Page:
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I Love My CNA Job, But I Don’t Want to Work For Free
Like most professional caregivers I Love my Job, however I don’t want to work for free. How many times have you’ve been on your lunch break and be called back into work? Most employers don’t allow Certified Nursing Assistants to edit their time cards to reflect this interruption and many fear the consequences they think will be handed down by management. I have personally witnessed CNAs clocking out and then going back to “finish up”. While this is a common occurrence, it is NOT an acceptable solution.
CNAs seem to be able to manage stress best when faced with challenging situations and, at the same time, show true compassion for the people for whom they are caring. Most are conditioned to take on a huge burden. We always want to do everything possible for our residents/patients to make the end result good for everyone. The residents and patients are the primary reason for the willingness to carry such a heavy and increasing responsibility load. When are employers tell us that it is unacceptable to regularly clock out late, we immediately put that burden on ourselves.
As Certified Nursing Assistants, we need to become aware of the fact that we are not always to be blamed and the answer isn’t always to increase our own burden for the benefit of other (budgets). If CNAs on your floor commonly clock out and continue to work through lunch, then we need to learn to deflect this burden back to management. A system change needs to happen that doesn’t involve shorting us what we work hard for.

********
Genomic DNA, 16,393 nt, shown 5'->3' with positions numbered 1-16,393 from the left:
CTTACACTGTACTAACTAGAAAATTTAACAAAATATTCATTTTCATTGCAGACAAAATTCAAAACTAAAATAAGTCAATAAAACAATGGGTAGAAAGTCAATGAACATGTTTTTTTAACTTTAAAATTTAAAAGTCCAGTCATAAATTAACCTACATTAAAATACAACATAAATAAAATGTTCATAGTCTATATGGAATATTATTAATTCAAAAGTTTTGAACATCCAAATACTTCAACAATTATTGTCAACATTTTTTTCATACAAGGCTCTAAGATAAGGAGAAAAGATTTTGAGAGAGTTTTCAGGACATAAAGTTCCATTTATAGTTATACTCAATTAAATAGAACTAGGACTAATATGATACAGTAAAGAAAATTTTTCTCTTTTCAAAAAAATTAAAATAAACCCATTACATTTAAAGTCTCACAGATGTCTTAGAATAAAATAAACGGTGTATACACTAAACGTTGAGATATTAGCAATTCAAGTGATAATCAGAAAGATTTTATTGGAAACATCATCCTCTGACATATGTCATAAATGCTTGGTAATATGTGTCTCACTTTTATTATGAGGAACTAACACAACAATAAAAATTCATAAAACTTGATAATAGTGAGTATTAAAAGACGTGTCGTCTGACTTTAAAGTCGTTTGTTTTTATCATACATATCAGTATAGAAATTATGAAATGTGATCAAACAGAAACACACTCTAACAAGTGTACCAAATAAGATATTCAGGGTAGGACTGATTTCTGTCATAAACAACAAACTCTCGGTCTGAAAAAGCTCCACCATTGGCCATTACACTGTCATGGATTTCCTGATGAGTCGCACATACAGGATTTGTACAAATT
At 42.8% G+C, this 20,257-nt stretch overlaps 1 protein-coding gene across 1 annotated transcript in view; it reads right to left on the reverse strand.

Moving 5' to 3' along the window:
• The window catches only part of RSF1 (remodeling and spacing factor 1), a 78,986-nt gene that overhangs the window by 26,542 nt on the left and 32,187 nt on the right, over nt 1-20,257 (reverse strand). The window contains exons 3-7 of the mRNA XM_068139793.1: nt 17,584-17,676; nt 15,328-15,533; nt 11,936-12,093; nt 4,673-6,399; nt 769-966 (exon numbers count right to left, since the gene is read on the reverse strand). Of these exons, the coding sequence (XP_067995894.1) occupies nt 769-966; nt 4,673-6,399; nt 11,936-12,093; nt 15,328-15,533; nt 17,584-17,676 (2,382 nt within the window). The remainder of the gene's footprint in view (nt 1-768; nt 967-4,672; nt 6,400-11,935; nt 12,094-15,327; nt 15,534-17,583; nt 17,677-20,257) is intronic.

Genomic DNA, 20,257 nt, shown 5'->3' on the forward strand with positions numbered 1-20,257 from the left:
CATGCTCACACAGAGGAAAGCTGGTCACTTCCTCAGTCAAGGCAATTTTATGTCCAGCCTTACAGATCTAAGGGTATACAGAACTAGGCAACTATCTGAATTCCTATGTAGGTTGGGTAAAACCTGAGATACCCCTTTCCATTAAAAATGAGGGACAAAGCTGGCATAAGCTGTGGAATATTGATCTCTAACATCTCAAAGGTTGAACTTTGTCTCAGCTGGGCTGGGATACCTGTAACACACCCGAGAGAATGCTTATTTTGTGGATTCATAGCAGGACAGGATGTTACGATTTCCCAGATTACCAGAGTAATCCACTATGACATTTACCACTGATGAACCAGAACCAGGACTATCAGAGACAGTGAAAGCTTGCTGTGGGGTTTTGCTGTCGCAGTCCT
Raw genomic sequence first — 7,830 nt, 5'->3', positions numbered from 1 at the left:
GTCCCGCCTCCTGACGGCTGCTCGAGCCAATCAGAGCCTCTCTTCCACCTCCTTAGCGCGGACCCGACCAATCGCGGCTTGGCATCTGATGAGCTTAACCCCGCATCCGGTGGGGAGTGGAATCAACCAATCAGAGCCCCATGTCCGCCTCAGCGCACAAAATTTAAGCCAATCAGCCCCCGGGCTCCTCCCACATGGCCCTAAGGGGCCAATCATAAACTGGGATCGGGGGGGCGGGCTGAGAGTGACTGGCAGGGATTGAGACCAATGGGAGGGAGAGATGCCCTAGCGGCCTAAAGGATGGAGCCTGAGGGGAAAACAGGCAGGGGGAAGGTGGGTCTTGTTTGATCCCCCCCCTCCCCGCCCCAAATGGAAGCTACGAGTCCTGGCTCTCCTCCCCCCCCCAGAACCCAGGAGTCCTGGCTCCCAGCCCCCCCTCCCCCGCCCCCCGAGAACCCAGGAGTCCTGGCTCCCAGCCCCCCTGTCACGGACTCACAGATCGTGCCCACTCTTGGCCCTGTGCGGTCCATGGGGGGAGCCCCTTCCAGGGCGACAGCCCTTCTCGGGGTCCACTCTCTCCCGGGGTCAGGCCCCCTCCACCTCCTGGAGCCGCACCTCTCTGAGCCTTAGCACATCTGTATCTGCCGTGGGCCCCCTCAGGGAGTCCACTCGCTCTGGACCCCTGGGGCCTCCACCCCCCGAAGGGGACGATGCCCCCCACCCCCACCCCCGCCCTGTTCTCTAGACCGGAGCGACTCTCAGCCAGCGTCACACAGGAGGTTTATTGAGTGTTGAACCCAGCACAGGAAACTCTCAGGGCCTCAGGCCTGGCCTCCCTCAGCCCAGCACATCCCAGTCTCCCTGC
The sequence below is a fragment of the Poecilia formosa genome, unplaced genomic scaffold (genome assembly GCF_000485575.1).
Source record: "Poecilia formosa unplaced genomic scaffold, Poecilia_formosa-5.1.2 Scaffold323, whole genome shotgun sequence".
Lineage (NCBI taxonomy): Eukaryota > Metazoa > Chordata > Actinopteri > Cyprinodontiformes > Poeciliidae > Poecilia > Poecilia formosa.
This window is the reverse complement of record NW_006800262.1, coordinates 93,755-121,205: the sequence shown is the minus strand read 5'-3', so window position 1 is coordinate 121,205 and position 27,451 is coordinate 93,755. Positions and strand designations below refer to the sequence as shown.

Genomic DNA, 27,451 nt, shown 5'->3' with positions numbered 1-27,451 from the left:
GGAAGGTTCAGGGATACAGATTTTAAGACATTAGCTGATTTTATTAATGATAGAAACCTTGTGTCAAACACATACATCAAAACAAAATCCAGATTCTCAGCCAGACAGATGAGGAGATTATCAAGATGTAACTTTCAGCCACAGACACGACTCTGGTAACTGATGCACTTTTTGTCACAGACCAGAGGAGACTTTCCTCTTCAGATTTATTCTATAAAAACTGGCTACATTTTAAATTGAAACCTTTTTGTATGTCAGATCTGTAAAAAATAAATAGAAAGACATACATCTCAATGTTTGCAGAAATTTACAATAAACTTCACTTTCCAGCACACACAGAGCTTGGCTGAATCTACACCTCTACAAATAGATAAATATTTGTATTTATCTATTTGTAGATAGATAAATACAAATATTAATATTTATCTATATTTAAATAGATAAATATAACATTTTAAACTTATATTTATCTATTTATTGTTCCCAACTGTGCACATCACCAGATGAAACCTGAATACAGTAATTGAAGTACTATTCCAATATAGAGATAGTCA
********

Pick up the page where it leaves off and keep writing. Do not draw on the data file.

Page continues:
No matter how much I love my job and care for my patients – I will not work for free. Neither should you. Asking for compensation when you are required to work isn’t unfair, it’s not our fault, and we should not fear retaliation. We should be thanked for giving up that break time to continue working.
The bottom line is that all healthcare workers deserve to be paid when they are working. Whether they are working through lunch, or having to stay late to chart after a busy day, they should be paid. The first step to resolving these issues is to talk about them with your employer. Fair pay equals happy CNAs, happy Certified Nursing Assistants equal better patient care, and that should always be our end goal.
Certified Nursing Assistant are very compassionate individuals that have a high degree of interested in helping people. The fact is that being a CNA is not an easy job however, it does have its rewards. You are a professional member of the healthcare team who provides vital care–and should be paid for the work you do, never forget this.